SMART Pain Management’s pain treatment options help people suffering from chronic pain rehabilitate and recover. We provide expert pain management therapy and pain treatment options Maryland residents have grown to depend on.
Functional Restoration is designed for workers’ compensation patients. Incorporating physical therapy and behavioral therapy, this pain management program is designed to help patients who have been out of work (due to chronic pain) return to functioning at their highest possible level. We understand that some people will always live with a certain level of pain, depending on their condition. SMART Pain Management’s Functional Rehabilitation program teaches patients how to independently manage all aspects of their pain and its impact on every area of their lives.
Our SMART approach is holistic and interdisciplinary pain management. Our clinical team treats patients with compassion and develops highly personal treatment plans that can improve quality of life. Patients enrolled in the program participate in structured daily activities and receive individual case management, tailored psychological counseling, and physical therapy, as outlined by their clinical team.
Rehabilitation after Injury or Surgery
We work closely with various rehabilitation specialists, including physical therapists and chiropractors.
Electrodiagnostic Testing (EMG/NCS)
This testing is performed to evaluate neurological conditions such as Carpal Tunnel Syndrome, Tarsal Tunnel Syndrome, Radiculopathy and Neuropathy.
Independent Medical Exams (IME)
These are evaluations performed on worker’s compensation patients. IMEs may be conducted to determine the cause, extent and appropriateness of treatment.
The procedure is the insertion and manipulation of needles into various points on the body to relieve pain.
Orthotics and Rehab Equipment
We help fit patients for appropriate orthotics, including TENS (transcutaneous electrical nerve stimulation) units, knee braces, and back supports.
Pain Management with Radio Frequency
Chronic knee osteoarthritis (OA) is a painful disorder common among adults of advanced age. Radiofrequency ablation (RFA) is an outpatient procedure that could treat your knee pain and allow you to quickly return to your normal activities.
Radiofrequency Treatment: RFA is a safe, proven means of interrupting pain signals, such as those coming from irritated genicular nerves in the knee. Radiofrequency current is used to heat up a small volume of nerve tissue, thereby interrupting pain signals from that specific area. Clinical data shows that radiofrequency treatment can effectively provide lasting pain relief.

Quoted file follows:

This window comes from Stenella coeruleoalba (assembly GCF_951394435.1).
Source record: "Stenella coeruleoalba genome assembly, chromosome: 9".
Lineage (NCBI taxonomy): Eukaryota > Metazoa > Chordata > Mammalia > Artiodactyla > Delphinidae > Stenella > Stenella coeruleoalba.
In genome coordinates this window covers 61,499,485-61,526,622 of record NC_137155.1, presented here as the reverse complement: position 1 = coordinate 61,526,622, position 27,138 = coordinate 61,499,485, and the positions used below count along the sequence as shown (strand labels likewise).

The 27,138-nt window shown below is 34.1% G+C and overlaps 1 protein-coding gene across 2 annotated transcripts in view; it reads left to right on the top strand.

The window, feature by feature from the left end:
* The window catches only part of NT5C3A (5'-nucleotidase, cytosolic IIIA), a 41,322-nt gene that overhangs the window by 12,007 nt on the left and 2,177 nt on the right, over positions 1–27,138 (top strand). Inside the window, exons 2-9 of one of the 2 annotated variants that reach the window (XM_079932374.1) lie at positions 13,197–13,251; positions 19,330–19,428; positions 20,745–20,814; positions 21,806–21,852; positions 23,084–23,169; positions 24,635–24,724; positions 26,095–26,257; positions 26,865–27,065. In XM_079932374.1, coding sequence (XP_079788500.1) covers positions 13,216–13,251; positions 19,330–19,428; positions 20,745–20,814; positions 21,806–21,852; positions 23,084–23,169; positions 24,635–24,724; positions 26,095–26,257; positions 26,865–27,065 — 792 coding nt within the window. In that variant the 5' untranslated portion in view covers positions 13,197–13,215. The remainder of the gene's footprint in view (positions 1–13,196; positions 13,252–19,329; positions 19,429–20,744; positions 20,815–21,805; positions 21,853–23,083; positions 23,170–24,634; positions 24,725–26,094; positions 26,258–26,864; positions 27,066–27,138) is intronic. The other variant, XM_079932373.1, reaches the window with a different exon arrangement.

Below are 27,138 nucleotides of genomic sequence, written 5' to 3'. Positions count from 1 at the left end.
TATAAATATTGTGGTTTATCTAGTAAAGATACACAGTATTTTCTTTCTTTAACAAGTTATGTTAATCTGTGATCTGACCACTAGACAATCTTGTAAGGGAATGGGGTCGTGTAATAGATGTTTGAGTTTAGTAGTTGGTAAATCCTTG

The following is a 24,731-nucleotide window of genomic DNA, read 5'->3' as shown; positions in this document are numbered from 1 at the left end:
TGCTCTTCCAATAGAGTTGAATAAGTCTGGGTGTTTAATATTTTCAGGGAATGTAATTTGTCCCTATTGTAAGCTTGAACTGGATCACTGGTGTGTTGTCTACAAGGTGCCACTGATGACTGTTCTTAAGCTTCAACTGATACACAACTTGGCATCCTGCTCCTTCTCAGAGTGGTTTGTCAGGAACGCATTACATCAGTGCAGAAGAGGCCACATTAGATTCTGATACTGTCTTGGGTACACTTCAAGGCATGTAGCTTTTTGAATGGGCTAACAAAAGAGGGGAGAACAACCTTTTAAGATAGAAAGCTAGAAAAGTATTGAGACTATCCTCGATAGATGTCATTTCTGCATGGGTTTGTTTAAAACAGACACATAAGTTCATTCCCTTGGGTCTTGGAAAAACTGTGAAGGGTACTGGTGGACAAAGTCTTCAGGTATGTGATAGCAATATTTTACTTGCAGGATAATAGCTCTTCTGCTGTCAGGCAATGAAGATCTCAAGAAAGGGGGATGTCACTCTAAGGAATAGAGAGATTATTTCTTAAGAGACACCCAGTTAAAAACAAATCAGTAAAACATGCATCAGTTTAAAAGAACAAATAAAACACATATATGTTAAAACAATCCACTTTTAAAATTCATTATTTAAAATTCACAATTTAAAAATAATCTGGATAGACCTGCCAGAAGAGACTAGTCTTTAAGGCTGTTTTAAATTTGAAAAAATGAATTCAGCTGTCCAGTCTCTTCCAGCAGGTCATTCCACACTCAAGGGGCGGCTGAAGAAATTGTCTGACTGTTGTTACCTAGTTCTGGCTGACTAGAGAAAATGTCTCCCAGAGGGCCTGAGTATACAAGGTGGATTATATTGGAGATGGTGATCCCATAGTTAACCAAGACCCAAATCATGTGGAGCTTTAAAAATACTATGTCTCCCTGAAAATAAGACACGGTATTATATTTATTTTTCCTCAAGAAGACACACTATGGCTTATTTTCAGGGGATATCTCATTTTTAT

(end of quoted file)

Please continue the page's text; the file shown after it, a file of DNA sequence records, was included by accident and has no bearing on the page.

Radiofrequency treatment should not be considered for patients taking anticoagulants, for patients with local infections, for patients with serious psychological problems, for patients with allergies to local anesthetics or for patients who are pregnant.
During the Procedure: A doctor in a treatment room setting performs a radiofrequency nerve ablation procedure. Both local anesthesia and mild sedative may be used to reduce discomfort during the procedure.
During the procedure, you will be lying on your back with a pillow under your leg. Your doctor will insert several small needles into your knee. Using X-ray imaging, the doctor will guide the needles to the treatment locations near the joint. Electrodes are inserted through the needles to stimulate nearby sensory and motor nerves. During stimulation, your doctor will ask if you are able to feel a tingling sensation. The object of stimulation is to determine the optimal treatment locations for pain relief.
Once the needle and electrode placement is verified, a small RF current will travel through the electrodes into the surrounding tissue, causing the tissue to heat, eliminating the pain pathways. You should alert your doctor if, at any time during the procedure, you experience any discomfort. Your doctor will treat more than one location during the same procedure to minimize treatment time.
You may experience some soft tissue discomfort at the needle placement site following the procedure. Like other soft tissue wounds, the discomfort should subside over several days or weeks. If there are no complications, the procedure can usually be done on an outpatient basis.
Your knee pain should subside over the next several weeks. Radiofrequency treatment of nerves usually blocks pain signals for a prolonged period of time. The procedure can be repeated if the nerves regenerate and your pain returns.
Radiofrequency treatment should not limit your daily activities. You should be able to resume your normal activities, including work. Physical restrictions you had prior to the procedure may still remain. As with any medical procedure, however minor, there are certain risks involved. Please ask your doctor for details regarding the potential risks with radiofrequency treatment.